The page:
Willful Blindness

I am on the road today (off to London).  This is reprinted from Climate Skeptic:

Paul Krugman writes in the NY Times:

And as I watched the deniers make their arguments, I couldn't help thinking that I was watching a form of treason "” treason against the planet.

To fully appreciate the irresponsibility and immorality of climate-change denial, you need to know about the grim turn taken by the latest climate research"¦.

Well, sometimes even the most authoritative analyses get things wrong. And if dissenting opinion-makers and politicians based their dissent on hard work and hard thinking "” if they had carefully studied the issue, consulted with experts and concluded that the overwhelming scientific consensus was misguided "” they could at least claim to be acting responsibly.

But if you watched the debate on Friday, you didn't see people who've thought hard about a crucial issue, and are trying to do the right thing. What you saw, instead, were people who show no sign of being interested in the truth. They don't like the political and policy implications of climate change, so they've decided not to believe in it "” and they'll grab any argument, no matter how disreputable, that feeds their denial"¦.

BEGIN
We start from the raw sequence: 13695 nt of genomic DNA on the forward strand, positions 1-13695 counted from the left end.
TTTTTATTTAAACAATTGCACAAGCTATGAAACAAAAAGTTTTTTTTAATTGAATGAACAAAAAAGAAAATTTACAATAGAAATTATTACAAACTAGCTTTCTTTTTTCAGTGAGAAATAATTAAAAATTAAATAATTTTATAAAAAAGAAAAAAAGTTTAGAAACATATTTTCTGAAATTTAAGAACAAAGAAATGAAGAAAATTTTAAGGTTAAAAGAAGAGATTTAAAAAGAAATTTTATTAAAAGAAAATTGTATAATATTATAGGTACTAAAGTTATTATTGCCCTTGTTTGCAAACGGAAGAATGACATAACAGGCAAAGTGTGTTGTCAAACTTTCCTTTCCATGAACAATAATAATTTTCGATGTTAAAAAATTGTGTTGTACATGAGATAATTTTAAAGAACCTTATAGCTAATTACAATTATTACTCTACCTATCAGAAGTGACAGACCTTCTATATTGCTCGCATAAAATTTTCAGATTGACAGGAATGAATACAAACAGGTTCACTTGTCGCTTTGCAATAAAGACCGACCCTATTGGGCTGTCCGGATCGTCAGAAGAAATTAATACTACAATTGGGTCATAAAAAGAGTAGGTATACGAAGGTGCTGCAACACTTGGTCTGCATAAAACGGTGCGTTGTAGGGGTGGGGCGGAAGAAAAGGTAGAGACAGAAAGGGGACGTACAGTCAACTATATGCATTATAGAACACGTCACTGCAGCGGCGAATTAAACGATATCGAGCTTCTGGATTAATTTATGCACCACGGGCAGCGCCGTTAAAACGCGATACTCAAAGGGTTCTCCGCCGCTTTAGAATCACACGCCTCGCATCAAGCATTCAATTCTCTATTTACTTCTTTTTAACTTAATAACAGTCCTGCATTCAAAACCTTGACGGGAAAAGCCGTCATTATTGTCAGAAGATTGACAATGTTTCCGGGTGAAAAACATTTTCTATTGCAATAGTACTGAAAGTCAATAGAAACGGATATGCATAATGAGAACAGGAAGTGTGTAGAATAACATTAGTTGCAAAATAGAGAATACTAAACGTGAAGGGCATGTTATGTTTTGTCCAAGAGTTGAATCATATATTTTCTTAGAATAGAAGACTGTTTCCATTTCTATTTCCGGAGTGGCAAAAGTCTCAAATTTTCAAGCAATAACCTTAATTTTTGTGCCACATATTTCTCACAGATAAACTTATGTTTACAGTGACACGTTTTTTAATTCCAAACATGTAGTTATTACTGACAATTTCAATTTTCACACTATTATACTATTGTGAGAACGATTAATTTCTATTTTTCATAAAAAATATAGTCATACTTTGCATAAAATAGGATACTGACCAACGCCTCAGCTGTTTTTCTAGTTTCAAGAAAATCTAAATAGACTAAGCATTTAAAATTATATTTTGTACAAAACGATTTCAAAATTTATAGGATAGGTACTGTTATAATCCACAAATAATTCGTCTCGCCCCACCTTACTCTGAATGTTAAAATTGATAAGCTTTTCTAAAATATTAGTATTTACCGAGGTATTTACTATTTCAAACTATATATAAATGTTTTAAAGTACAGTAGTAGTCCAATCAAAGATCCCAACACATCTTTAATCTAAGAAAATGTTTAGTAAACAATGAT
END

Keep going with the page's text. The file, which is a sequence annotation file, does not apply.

Still, is it fair to call climate denial a form of treason? Isn't it politics as usual?

Yes, it is "” and that's why it's unforgivable.

Do you remember the days when Bush administration officials claimed that terrorism posed an "existential threat" to America, a threat in whose face normal rules no longer applied? That was hyperbole "” but the existential threat from climate change is all too real.

Yet the deniers are choosing, willfully, to ignore that threat, placing future generations of Americans in grave danger, simply because it's in their political interest to pretend that there's nothing to worry about. If that's not betrayal, I don't know what is.

So is it fair to call it willful blindness when Krugman ignores principled arguments against catastrophic anthropogenic global warming theory in favor of painting all skeptics as unthinking robots driven by political goals? Yes it is.

I am not entirely sure how Krugman manages to get into the head of all 212 "no" voters, as well as all the rest of us skeptics he tars with the same brush, to know so much about our motivations.  He gives one example of excessive rhetoric on the floor of Congress by a skeptic "” and certainly we would never catch a global warming alarmist using excessive rhetoric, would we?